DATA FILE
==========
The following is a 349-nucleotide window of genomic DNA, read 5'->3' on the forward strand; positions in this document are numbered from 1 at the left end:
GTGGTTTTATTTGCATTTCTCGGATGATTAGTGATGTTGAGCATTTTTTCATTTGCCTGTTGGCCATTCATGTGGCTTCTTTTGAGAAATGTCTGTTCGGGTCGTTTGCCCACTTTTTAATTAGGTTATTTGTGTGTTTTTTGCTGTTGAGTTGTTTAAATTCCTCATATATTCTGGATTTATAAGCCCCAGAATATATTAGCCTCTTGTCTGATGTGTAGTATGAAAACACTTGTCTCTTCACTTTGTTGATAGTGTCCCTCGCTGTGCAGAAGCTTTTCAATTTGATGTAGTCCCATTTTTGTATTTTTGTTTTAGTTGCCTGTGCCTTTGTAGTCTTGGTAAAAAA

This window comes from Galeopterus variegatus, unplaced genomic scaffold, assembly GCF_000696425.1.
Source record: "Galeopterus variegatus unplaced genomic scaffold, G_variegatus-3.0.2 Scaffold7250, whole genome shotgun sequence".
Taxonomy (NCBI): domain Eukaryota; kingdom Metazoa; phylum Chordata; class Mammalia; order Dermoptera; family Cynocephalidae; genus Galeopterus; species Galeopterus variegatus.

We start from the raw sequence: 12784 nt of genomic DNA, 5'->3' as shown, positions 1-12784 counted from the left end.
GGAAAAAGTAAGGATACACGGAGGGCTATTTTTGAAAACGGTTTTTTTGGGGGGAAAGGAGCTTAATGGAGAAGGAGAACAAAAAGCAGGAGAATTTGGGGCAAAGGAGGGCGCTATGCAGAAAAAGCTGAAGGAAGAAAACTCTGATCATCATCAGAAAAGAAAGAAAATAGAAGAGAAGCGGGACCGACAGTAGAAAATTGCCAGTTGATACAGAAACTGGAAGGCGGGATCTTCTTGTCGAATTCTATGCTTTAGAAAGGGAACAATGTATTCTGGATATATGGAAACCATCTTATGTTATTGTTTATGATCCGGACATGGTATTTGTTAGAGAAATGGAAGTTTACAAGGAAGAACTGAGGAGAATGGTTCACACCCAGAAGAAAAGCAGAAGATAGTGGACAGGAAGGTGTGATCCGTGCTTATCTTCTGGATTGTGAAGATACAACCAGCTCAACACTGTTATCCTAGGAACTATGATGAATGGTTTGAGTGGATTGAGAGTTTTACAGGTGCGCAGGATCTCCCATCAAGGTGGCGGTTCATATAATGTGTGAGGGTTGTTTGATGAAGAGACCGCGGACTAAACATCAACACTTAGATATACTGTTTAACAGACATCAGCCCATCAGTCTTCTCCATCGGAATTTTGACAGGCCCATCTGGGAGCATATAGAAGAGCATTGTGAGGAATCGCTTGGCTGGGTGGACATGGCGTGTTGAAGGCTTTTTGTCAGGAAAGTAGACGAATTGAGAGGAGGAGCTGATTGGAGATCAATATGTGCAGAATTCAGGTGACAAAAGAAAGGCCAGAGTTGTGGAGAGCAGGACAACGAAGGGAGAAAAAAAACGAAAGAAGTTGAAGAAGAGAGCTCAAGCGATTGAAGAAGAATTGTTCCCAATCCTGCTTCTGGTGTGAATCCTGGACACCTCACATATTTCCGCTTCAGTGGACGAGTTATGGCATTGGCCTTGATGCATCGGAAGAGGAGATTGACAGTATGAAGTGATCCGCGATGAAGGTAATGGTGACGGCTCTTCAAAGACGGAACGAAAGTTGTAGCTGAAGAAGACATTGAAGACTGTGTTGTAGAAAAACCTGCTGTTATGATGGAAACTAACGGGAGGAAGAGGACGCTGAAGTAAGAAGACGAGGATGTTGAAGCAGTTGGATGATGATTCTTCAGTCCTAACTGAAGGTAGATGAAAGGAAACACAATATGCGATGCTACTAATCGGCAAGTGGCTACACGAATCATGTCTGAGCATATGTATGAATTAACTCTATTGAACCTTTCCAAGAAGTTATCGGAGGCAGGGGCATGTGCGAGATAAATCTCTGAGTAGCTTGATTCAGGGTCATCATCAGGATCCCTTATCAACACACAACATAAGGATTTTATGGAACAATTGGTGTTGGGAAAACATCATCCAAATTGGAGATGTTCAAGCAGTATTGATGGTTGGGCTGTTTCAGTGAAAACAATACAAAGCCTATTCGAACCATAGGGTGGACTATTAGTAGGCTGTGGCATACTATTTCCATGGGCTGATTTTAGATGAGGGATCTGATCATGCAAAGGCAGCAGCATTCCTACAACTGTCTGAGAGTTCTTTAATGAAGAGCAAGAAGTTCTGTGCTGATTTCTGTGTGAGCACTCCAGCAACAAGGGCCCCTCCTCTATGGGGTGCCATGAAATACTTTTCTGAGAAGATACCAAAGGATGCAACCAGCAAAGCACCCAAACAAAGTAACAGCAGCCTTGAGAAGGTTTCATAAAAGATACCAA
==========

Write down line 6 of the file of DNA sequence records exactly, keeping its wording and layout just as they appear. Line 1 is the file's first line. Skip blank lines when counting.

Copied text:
We start from the raw sequence: 12784 nt of genomic DNA, 5'->3' as shown, positions 1-12784 counted from the left end.